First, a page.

Although a good number of the songs here stray far away from punk rock, there is still a strong rock presence on many if not all songs, and even more so on a select few songs and sound as though they could have been placed on past Social Distortion albums. Crime Don’t Pay is rather heavy for the album, highlighted by the sturdy presence of the powerful guitar and the saxophone makes a pleasant appearance on the song too. The saxophone makes its way on a couple of other tracks including Misery Loves Company and No Man’s Friend, most noticeable on the latter. Dope Fiend Blues is a lengthy song at over five minutes, and another that could have been on a past album of Social D’s. In fact, the song originally recorded in 1994 as a demo for White Light White Heat White Trash. Though it’s not as fast as the majority of the songs from that album, it would fit fine with Ness’ overly aggressive vocals. I’m In Love With My Car, is one that certainly stands out, due to the fact that it rocks harder than almost any other here, and Ness gives one of his most distinct and darker vocal outings as well, although the song does tend to drag on a bit.

Mike Ness also pays his dues to the classics by taking on songs by some of his biggest inspirations songs such as Bob Dylan and Hank Williams. Don’t Think Twice, It’s Alright, a classic Bob Dylan number from his second album The Freewheelin’ Bob Dylan, stands as one the best songs on the album, let alone on of the best covers. Musically, it is more upbeat and faster as oppose to the rest here, but doesn’t stray too far away form the original. You Win Again, the Williams one, is another slow paced country song with a very simple instrumentation, like much of the album, but emphasizes Ness’ vocals more. Send Her Back, the album finale and last cover qualifies for the most upbeat and catchiest song on the album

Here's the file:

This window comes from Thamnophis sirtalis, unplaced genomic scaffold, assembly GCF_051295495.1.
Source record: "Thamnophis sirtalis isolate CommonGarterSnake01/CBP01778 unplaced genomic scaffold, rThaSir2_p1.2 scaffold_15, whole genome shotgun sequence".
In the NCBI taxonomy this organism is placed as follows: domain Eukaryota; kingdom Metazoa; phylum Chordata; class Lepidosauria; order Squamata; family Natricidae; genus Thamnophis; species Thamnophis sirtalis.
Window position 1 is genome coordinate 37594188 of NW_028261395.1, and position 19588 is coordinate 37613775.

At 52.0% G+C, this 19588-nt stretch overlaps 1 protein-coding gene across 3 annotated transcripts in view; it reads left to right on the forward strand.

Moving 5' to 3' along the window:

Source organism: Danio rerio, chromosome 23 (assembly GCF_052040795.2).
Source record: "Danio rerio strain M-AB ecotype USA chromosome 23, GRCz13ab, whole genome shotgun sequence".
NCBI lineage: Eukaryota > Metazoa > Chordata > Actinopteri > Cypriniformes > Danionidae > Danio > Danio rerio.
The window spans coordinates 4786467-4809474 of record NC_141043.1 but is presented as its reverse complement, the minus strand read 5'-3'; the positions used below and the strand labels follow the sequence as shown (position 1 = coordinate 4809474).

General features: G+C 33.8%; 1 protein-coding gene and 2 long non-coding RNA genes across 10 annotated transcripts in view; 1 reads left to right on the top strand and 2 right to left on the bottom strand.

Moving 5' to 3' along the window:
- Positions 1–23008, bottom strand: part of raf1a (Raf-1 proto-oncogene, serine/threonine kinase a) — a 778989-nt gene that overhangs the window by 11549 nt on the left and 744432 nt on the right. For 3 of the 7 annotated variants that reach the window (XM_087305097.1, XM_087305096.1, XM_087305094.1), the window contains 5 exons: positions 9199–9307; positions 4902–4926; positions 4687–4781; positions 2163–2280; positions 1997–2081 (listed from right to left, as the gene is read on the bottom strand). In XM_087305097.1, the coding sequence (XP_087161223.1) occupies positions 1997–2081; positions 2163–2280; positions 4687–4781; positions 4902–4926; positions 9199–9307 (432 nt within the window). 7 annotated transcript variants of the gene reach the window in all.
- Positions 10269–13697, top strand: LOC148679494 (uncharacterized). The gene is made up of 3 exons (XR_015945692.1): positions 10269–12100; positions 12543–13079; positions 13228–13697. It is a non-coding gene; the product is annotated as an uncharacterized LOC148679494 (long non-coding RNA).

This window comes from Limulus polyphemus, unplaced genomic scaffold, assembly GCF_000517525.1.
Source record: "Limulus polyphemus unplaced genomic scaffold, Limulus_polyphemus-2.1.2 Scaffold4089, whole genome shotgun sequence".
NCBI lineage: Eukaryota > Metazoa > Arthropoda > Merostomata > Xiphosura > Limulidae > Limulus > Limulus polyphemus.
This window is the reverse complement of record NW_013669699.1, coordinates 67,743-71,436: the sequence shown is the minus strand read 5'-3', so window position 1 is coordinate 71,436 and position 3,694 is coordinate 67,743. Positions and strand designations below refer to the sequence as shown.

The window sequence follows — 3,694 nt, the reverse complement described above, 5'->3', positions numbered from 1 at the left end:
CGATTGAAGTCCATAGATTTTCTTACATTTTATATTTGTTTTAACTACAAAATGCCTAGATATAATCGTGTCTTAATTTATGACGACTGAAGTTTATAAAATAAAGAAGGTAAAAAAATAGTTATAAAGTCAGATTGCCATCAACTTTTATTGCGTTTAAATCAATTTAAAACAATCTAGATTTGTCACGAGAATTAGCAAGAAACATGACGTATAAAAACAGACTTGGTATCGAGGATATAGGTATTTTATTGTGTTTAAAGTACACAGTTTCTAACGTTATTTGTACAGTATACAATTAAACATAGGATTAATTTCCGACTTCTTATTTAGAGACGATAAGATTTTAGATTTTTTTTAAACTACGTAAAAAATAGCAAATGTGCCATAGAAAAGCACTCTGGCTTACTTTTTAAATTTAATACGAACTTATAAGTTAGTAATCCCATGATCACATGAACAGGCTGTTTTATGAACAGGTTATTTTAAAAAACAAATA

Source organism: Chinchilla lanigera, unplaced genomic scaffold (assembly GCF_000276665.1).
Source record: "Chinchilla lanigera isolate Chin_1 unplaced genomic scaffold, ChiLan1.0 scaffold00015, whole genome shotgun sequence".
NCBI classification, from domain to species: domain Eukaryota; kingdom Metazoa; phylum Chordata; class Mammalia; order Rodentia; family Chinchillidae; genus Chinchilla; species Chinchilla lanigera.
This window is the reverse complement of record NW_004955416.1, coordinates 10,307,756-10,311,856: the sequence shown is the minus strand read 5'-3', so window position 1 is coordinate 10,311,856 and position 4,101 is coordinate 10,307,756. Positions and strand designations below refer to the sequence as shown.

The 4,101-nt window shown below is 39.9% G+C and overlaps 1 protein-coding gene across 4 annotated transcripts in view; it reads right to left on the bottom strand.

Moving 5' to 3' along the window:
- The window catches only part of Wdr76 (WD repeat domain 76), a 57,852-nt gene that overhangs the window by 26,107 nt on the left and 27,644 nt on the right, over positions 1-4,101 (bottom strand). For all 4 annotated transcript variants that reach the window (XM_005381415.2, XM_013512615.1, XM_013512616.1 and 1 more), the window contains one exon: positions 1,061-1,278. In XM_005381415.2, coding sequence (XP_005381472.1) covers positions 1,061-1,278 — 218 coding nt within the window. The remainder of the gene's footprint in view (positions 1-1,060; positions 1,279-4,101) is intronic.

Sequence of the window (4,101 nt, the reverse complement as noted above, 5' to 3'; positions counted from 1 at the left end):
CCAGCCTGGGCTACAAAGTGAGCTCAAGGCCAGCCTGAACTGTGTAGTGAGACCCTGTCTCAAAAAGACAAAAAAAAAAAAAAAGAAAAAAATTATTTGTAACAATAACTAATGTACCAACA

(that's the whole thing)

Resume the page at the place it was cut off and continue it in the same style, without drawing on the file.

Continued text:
Cheating At Solitaire a strong album that can explain why Social Distortion has stuck together all those years with a strong leading presence of Mike Ness. It also demonstrates why, in my opinion, Ness is one of the best song writers of the genres generation. This album is a good grasp of what he is all about, strong and meaningful lyrics. It’s great for fans of rock or rockabilly, even folk or country and overlapped with a punk attitude. But if you are generally not a fan of country, this could still be something to check into. And it could also be good for Social Distortion fans curious as to what they might have sounded like if they were to go even further into country, roots rock and rockabilly. Cheating At Solitaire is a great album that shows the many talents of Mike Ness.

Recommended Tracks:
The Devil In Miss Jones
Don’t Think Twice, It’s Alright
Crime Don’t Pay
Cheating At Solitaire

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user ratings (21)

Comments:Add a Comment 
Two-Headed Boy
September 9th 2006


It sounds like I would like this album, but your reccomendation kind of throws me off. Easily me least favorite Social D album.

Anyway, great review. Things were well balanced and organized, and somehow your writing has gotten even better.

September 9th 2006


Really good review. Mike's still awesome even when he's not with Social Distortion.

Zesty Mordant
September 9th 2006


Album Rating: 4.0

The "Devil in Miss Jones" is a gorgeous song. I love Mike Ness' voice.

Great review.

September 9th 2006


I remember liking this years ago. I'll have to look into it again, thanks for the refresher.

Two-Headed Boy
September 9th 2006


With a wave of my amazing fairy wand this review will be popular.


September 10th 2006


Mike Ness is a master songwriter. His sentimentality showed profusely on Social D's most recent album, so this album must be excellent. Great writing, Tom.

February 26th 2007


Album Rating: 4.0

georgeous album

March 7th 2011


I'm pretty interested in hearing this.

March 29th 2014


I can't bring myself to take the album title or the album cover seriously...

Digging: Thinking Fellers Local 282 - Strangers From the Universe

July 24th 2014


Album Rating: 3.5


for the hawthorne reference